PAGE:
Greeting to all chess fans!  Today I'm going to show (try to at least) how to build a STONEWALL.  Everyone, at one time or another, has used a STONEWALL.  Even the best of World Champions like Magnus Carlsen, Hikaru Nakaruma, and Bobby Fischer…the list goes on.  My point is that everyone plays a STONEWALL and now, it’s your time, time to stand up and play, play the STONEWALL.


Stonewall is two words, >stone< taken from Webster's definition 1a: Concentrated mineral of earthly matter: Rock.  And >wall< meaning A continuous structure as of masonry, cement, or stonework forming a rampart and usually built as a defense. 

Now my definition: A vertical defense built out of rock of other hard material built to protect or separate.  But who cares what I think?  Exactly my point. lol.


In the Deathmatch which I'm sure you all know, took place on the 21st of December in the year 2015.  A master faceoff between two of the best chess players in the world, Hikaru Nakaruma and Maxime Vachier Lagrave.  There were several particular games which stole my interest when both Nakamura and Lagrave built STONEWALLs.  We will look at these, but let us turn to closer-to-hand matters.


The oldest account I could find is found taking place approximately in the year 445 b.c.  In the film "Facing the Giants" coach Grant Taylor talks to his team about a prophet Nehemiah, which told the citizens of Jerusalem "Ye see the distress we are in...come let us build up the wall of Jerusalem that we no longer suffer derision(lack of respect)"  There is no possible way that Jerusalem's wall could have been built in the time allotted.  So each resident took a brick to the wall, and they got it done on time.  In the same way, chess pieces fit together, and work together, to build a STONEWALL.  It seems appropriate to include the saying "In Union there is Strength" it fits rather well. 


Next we come to the use of a STONEWALL.  In my research I found that a wall's key use is to protect the people of objects on the inside (typically it would be your King).  As well as cause an obstacle for the attacker to be forced to deal with at great casualties.  A wall makes separation of attacker and defender.  If the attacker finds a weak spot in your wall, it will crumble and leave you defenseless.  Ask yourself, 'How many links of a chain will it take to break the whole chain?'  You answer, why just one of course.  Yes, just one, just as it takes only one weak part of a wall to lose. 


In this game, taken from the Deathmatch on the 21st GM Maxime Vachier Lagrave builds a STONEWALL and GM Hikaru Nakaruma could not find a weak spot.  Lagrave’s STONEWALL just moved further and further pushing, and pushing, until he won the game. 

I don't want anyone to think I'm saying Nakamura is a bad player, I'm NOT I'm just pointing out his only equal opponent found a weak spot and knocked his STONEWALL to the ground while he pushed his to Nakamura's doorstep.

Here's a game with Nakaruma's STONEWALL that sure stood!

Maxime Vachier Lagrave, rushed for time, didn't have time to break Nakaruma's STONEWALL and the result was fatal.

Here is another game, played by amateurs though, so it's hard to watch because of inexperienced playing, but anyway, here it is.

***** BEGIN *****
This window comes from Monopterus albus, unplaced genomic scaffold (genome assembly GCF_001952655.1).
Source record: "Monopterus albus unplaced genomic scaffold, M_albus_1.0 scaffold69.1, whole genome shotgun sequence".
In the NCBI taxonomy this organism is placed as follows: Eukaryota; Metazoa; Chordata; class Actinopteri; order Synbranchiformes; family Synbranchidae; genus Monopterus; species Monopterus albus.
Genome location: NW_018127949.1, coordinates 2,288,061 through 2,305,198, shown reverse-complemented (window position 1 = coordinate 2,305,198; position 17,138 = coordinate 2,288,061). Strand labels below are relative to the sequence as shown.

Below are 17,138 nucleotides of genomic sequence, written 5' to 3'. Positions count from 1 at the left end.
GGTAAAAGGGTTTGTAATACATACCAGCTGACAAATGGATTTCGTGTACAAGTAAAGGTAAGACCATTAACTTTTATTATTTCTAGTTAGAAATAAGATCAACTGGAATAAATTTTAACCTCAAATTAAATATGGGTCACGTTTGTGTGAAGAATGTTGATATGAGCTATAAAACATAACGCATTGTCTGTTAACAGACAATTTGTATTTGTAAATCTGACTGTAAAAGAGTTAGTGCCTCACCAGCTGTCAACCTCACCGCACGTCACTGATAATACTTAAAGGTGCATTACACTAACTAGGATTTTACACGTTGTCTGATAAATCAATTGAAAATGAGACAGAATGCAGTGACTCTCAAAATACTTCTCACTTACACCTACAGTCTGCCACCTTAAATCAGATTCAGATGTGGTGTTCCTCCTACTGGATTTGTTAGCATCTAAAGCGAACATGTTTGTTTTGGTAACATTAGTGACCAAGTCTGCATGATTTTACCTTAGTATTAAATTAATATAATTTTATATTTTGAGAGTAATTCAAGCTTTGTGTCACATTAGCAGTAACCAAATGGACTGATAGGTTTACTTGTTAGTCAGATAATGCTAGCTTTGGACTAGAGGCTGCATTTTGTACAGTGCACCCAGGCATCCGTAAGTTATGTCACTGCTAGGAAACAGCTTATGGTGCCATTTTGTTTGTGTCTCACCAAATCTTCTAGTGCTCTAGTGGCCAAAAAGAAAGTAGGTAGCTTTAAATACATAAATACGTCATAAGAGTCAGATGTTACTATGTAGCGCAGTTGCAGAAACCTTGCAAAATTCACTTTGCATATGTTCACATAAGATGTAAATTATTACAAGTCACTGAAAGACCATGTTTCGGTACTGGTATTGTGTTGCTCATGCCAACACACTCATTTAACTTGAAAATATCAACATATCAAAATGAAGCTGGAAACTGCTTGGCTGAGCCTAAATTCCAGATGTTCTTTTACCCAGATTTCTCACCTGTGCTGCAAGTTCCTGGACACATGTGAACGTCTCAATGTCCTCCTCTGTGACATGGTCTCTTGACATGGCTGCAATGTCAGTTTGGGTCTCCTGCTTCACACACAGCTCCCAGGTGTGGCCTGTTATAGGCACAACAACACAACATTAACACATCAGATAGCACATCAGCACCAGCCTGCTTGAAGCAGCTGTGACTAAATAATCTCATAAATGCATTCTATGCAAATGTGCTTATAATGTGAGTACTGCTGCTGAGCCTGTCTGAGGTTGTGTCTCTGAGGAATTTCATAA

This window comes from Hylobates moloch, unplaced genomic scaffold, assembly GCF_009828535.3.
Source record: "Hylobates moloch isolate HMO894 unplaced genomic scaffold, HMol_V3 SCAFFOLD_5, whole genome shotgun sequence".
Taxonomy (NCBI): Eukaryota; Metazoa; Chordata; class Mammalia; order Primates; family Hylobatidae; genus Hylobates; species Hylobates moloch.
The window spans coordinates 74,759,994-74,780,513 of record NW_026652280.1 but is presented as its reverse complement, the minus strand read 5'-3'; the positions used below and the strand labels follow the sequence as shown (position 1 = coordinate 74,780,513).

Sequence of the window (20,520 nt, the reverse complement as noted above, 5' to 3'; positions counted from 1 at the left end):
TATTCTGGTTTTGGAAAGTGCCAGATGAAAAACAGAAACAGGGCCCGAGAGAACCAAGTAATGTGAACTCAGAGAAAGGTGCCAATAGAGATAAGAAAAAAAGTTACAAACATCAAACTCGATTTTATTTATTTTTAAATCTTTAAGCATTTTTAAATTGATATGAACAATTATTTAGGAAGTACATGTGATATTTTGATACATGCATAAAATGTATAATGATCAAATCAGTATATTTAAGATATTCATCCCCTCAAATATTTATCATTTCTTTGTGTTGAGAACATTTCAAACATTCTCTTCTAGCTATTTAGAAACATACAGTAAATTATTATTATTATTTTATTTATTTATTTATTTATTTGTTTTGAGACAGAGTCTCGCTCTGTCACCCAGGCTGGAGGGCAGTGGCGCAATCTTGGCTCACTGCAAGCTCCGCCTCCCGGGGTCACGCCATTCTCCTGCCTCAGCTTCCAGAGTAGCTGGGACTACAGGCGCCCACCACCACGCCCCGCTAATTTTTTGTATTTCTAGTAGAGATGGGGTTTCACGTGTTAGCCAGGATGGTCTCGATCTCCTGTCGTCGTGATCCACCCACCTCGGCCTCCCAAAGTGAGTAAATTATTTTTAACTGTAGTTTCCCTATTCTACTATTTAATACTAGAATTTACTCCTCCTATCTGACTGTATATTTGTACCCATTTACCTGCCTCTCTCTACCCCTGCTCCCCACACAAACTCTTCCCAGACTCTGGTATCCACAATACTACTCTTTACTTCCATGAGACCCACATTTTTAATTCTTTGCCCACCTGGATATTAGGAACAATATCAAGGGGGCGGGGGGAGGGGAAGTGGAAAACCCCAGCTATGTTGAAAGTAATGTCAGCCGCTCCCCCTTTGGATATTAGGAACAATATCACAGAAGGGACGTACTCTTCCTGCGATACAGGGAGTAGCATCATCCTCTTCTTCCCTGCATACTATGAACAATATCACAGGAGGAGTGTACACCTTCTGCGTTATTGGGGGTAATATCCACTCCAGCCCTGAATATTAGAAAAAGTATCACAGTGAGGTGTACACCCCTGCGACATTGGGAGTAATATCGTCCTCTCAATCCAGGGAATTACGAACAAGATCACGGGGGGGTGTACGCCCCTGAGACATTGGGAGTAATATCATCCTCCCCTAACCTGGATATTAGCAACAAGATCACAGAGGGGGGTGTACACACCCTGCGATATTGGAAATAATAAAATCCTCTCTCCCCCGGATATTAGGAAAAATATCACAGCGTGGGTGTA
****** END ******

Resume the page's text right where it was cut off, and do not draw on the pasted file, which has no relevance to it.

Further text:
Now on to the question.  The only ways I've found to break a STONEWALL are-

1.  Catch it early.  If unnoticed a STONEWAll will develop  until you see to your horror, it's too late and your negligence has cost a game.  (Don't feel bad when this happens, I've lost count of all the times I've been so absorbed with winning that I missed the obvious, and lost the game.)

2.  Take your time and think it out.  I'm sure the only reason Nakaruma and Lagrave lost to STONEWALLs were because of insufficient time to think.

3.  Out think your opponent.  Continuing on with my example of the wall of Jerusalem.  Only 1 chapter later the enemy is already plotting and this is their very words.  "Even that as strong as they build, if a clever fox go up, he shall even break down their mighty stonewall."  Now on to my third way to win against a STONEWALL.  The only way the enemy could think of to destroy the STONEWALL was cleverness.  I fully believe that no matter how intelligently made or advanced, and STONEWALL can still be broken.  You might be shocked by this, but if played back in the Legendary John Morphy's time when one could think for indefinite amounts of time before their next move, a STONEWALL would just be a waste of time.  But, in Blitz and Bullet games like in my examples were played in the time for playing fox is plainly just not there, and so, building a STONEWALL in a Blitz or Bullet game is extremely affective.


Knights and Pawns work miracles when used in the construction of STONEWALLs, hang on to them until the attempted wall breach begins.  At this point your opponent is most vulnerable and can be taken advantage of quite easily.  When this time comes, STRIKE with all you have!

Don't build STONEWALLs in every game.  Becoming proficient in the creation of STONEWALLs is important, but don't ever abuse the skill.  In a future match, your opponent will study your last games and if you played STONEWALL in every game, you will be lucky to escape with a draw.  Trust me there.

A leaving note:

Christmas is upon us,

We do our feasting dance;

Than waddle to the livingroom,

And dream of bigger pants!


Over the Christmas Holiday, have fun and play some good chess!